There’s something about covering these sorts of events that gives you a real feel-good buzz, especially when you’re able to give something at the same time (in my case, I sent JPGs of all the photos, gratefully received). I’m not saying I would never accept payment for shooting a charity event – it would depend on the charity, the circumstances, who approached who, but in this – and a few other situations – I’ve been happy to do my bit to help out.

Dane Bowers, performing live at a Live Gems showcase, 2011

Out of this event, aside from that warm glow, I made quite a few contacts. Some of these led to some very strange conversations around various conspiracy theories, and opened my eyes to a level of paranoia and negativity that continues to astound me. But on a more useful note, I met a music promoter, Gem Allen, who ran showcases in London at a variety of nightclubs (Chinawhite, McQueens, the Pigalle Club for example). A few months after the Busking Cancer event, I began covering her showcases, which expanded my network, led to meeting a close friend, Melody Boytoy, and also enabled me to add some more celeb photos to my portfolio (ok, still no Hollywood A-listers, but hey, we’ve all got to start somewhere) such as Dane Bowers.

Not that I’m particularly fussed about “celebrity”. I’m not one of those people that get all excited about having my photo taken with one. I’m pleased about taking photos of celebs if they’re doing something, and yes, I do rather like the fact that I’ve taken photos of people that other people have heard of. Does it really mean much in the scheme of things? Not really. Other than the fact that some people might read this blog because it mentions people like Mr Bowers, Mo George and Katie Green. Now since I mentioned Angelina Jolie too, perhaps that might get more attention. Except I won’t, because I haven’t photographed her. Oh, too late, I already have, haven’t I?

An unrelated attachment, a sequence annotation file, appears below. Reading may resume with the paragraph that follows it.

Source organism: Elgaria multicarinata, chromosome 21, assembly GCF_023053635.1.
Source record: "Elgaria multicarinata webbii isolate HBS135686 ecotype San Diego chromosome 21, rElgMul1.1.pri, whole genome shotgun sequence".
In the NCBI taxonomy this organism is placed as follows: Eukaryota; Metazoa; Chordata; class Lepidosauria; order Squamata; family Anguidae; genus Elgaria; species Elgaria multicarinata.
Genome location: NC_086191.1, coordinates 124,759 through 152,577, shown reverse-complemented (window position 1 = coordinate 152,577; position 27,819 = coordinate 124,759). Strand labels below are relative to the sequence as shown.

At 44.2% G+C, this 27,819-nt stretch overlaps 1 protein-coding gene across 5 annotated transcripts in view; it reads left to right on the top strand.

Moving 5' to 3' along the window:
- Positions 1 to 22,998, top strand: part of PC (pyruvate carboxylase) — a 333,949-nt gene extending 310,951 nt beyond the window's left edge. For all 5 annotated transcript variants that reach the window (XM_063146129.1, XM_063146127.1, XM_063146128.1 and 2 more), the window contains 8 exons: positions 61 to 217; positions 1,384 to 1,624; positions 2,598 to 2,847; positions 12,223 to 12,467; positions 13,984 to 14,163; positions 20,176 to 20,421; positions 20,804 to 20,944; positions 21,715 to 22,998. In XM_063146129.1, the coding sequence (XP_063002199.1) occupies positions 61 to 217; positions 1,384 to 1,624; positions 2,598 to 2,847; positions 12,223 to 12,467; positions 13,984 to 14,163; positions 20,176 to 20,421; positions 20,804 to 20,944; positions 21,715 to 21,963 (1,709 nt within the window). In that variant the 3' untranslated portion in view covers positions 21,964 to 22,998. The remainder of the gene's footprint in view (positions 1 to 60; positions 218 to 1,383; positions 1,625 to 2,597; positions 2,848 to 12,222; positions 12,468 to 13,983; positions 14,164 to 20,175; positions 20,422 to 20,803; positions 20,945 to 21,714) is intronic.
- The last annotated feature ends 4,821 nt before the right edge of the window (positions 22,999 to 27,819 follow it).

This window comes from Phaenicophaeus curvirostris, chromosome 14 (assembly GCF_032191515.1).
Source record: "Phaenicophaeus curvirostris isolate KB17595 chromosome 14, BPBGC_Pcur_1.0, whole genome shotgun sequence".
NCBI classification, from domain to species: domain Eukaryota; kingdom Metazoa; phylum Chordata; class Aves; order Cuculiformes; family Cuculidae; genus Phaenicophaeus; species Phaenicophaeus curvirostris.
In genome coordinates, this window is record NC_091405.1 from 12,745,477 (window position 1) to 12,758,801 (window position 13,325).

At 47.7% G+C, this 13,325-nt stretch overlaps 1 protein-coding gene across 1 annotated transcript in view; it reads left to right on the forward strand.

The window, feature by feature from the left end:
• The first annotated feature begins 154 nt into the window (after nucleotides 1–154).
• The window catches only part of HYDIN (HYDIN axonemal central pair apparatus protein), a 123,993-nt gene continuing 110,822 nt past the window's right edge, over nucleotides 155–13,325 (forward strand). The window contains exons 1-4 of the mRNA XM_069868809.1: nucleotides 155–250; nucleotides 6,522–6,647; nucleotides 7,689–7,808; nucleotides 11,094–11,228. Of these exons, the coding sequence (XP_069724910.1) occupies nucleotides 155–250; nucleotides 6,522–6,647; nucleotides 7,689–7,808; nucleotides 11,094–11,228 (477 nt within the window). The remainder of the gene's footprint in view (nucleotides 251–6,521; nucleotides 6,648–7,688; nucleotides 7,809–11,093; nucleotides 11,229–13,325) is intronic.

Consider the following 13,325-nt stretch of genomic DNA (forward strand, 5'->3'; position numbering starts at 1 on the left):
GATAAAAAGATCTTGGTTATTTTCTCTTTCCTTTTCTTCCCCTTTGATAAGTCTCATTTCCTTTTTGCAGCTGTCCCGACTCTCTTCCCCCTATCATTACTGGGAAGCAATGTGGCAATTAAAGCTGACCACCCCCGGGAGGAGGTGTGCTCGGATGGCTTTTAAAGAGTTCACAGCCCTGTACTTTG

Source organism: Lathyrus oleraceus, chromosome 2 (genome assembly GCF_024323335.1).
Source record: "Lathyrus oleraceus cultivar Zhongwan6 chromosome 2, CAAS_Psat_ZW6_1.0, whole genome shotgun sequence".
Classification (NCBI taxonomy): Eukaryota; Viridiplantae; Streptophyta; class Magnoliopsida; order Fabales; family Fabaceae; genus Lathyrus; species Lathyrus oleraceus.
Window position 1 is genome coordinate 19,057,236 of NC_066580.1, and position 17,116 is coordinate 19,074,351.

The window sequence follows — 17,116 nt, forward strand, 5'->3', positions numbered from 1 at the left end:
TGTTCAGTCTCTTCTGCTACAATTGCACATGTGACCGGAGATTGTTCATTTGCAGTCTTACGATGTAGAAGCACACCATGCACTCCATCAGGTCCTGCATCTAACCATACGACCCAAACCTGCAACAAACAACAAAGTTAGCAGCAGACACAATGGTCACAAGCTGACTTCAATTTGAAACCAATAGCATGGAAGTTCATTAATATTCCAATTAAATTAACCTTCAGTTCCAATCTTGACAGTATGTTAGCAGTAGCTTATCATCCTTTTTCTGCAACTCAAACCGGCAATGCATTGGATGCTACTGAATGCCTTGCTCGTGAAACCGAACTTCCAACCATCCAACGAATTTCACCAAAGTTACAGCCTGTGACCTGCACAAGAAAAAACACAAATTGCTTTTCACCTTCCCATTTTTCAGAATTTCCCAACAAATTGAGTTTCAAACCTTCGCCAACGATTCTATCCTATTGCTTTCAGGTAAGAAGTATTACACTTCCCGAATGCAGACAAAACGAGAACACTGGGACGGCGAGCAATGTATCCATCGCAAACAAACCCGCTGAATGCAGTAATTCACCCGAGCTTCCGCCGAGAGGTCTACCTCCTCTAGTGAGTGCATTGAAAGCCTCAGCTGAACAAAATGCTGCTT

So moving from people who are famous, and people who are obsessed with fame, back to people who are trying to raise money for good causes, and whose interest in publicity is more about anything that will help them raise said money for those causes in which they passionately believe, let’s mention a few of the other charity events I’ve covered.

Not a strip show. Well not that kind of strip, anyway.
The organiser of the event, Simon Wilkinso.

Actually, there’s a couple that spring to mind, one of which was a pub gig in aid of Help For Heroes at the Cock Tavern in Ongar, which involved some fun and frolics with musical entertainment being provided by some friends of mine, Sharron Shaw and Ian Leigh Foreman, and other, less musical entertainment being provided by a chap having his chest hair removed. Ouch. All in a good cause, though. Again, I provided my photos free of charge. Whatever you think about whether we should or shouldn’t be in Iraq or Afghanistan, or indeed anywhere else, I’ve got alot of respect for anyone who has the courage to place themselves in harm’s way, and I’m proud to have been involved in this gig.